TOULOUSE is known as the capital of aviation, but despite being the centre of design for Concorde, the city has kept its feet firmly on the ground.

Set in the heart of France, this Midi-Pyrenees city — on the banks of the River Garonne and not too far from the Spanish border — is the leading French centre for aeronautical research and a big agricultural producer to boot, as well as housing three universities and 90,000 students, although it is perfectly easy to escape all this and relax in the peaceful confines of its leafy squares.

With the Toulouse rugby union team four times European champions, the influence of the sport on the city is clear; the centre heaving with fans of both home and opposition Clermont Auvergne, but instead of trouble, they merely wafted flags in the breeze, and amiably chatted to each other as they sipped coffee and beer.

We spent a pleasant hour or so in The Melting Pot Irish pub with some Leinster fans who had travelled from Dublin to check out potential future Heineken Cup opposition — or was it just a great excuse for a booze-up?

Impressive Renaissance period architecture, countless theatres, museums, monuments, galleries and public buildings are dotted around the city, many carefully restored and refurbished, including the beautiful Musee des Augustins.

Parks and expansive gardens, such as the Jardin des Plantes, are everywhere, enabling you to spend time away from the main shopping area, which is like no centre you would find in England. The closest you would probably come would be Bath, with its great and unspoilt architecture, small independent, stylish shops and uncrowded but bustling alleyways and side streets.

A walking tour took us along the Garonne to the Pont Neuf — a 16th century bridge — and we called in at the Saint Sernin Basilica, which is built in the form of a crucifix, as well as the almost as impressive Notre-Dame de la Dalbade.

We didn’t have time to visit The Space Experience (, but were reliably assured that if you’ve got children with you, it’s the place to go.

France’s fourth city produces about 500 aircraft every year, but with more than 8,000 hotels and 12,000 holiday homes, the region is just as interested in welcoming people off planes at Toulouse-Blagnac Airport.

We took a flight of just under two hours duration from Manchester with bmibaby and stayed at the clean and comfortable Mercure Toulouse Saint- Georges on Rue St Jerome.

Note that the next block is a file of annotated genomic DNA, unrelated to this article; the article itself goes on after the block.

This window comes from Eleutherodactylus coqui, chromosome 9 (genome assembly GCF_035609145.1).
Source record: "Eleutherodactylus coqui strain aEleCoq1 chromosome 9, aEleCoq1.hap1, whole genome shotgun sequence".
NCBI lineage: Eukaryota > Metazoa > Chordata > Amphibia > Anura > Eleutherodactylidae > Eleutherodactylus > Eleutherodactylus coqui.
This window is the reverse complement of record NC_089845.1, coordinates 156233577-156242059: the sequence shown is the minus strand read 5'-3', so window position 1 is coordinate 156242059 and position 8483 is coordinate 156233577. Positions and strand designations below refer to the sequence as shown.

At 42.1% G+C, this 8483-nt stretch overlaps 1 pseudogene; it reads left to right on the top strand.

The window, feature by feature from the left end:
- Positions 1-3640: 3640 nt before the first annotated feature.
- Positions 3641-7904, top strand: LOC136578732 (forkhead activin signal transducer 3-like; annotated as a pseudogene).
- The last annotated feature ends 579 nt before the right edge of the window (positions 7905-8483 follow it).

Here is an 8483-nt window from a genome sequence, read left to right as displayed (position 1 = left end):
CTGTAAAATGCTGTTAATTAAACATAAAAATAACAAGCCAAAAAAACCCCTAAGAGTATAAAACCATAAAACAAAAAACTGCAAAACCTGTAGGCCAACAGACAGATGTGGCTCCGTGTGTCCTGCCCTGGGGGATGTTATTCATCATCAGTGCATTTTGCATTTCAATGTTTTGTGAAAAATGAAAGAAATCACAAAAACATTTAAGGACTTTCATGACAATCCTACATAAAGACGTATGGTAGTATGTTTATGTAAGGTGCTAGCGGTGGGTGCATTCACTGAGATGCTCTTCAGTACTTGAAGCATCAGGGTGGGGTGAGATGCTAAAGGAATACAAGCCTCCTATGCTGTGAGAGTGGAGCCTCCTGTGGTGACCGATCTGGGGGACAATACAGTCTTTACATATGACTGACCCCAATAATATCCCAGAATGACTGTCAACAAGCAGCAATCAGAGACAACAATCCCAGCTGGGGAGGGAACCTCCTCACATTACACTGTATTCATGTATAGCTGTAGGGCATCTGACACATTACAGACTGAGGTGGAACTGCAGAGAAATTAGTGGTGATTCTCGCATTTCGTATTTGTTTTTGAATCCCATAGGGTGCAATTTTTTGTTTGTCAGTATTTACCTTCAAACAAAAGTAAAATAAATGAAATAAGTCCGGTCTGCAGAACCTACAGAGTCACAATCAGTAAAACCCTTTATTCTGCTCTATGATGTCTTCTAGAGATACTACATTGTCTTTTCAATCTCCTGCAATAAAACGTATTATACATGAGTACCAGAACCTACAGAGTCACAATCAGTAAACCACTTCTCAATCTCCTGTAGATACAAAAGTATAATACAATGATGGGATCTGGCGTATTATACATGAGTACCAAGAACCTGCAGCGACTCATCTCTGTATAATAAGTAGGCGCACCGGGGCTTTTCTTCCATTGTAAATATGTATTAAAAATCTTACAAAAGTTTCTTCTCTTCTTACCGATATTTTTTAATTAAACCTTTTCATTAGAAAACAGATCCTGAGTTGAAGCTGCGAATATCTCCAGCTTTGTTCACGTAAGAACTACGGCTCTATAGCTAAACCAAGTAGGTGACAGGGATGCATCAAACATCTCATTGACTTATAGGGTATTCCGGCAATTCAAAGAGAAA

Ideally situated in the centre of the city, it is just a stroll from the spacious, pedestrianised Place du Capitole — which hosted an art and books market while we were there — the central focus of which is the splendid Capitole de Toulouse Government building.

Known as the Pink City or Ville Rose, due to the colour of many of its buildings, Toulouse combines modern culture with a nod towards its past, with many street names in the old Occitan language of the region.

We enjoyed a couple of hours in these pleasant surroundings and then, finding the shops all closed on the Sunday, somehow not a bad thing, we joined the locals, sipping beer (rather expensive, be warned!) and coffee, and catching up on the events of the week.

Recommended restaurants include Al Andaluz in Rue Jean Suau and Maison Pillon in Rue Ozenne, and at least two of our number enjoyed fabulous mussels, oysters, and foie gras, a speciality of the region.

The food in Toulouse shares many characteristics with the neighbouring cuisine of Gascony, Dordogne and Perigord. Like most towns in the south of France, the people here love to eat and have made the art of gastronomy an integral part of their lifestyle.

By far the best place to have lunch in Toulouse is above the wonderful food market in Place Victor Hugo.

The handful of small restaurants crammed into the mezzanine above the market offer fantastic food at great prices. They are only open during lunch and all are closed on Mondays.

We enjoyed a fabulous evening at the Casino Théâtre Barrière de Toulouse, a massive riverside complex on the outskirts of town, offering poker rooms, bars, several restaurants and a theatre, before heading back to the centre for a few late nightearly morning drinks.

The pink city that is Toulouse really does light up in the evening and it’s pretty good in the daytime too.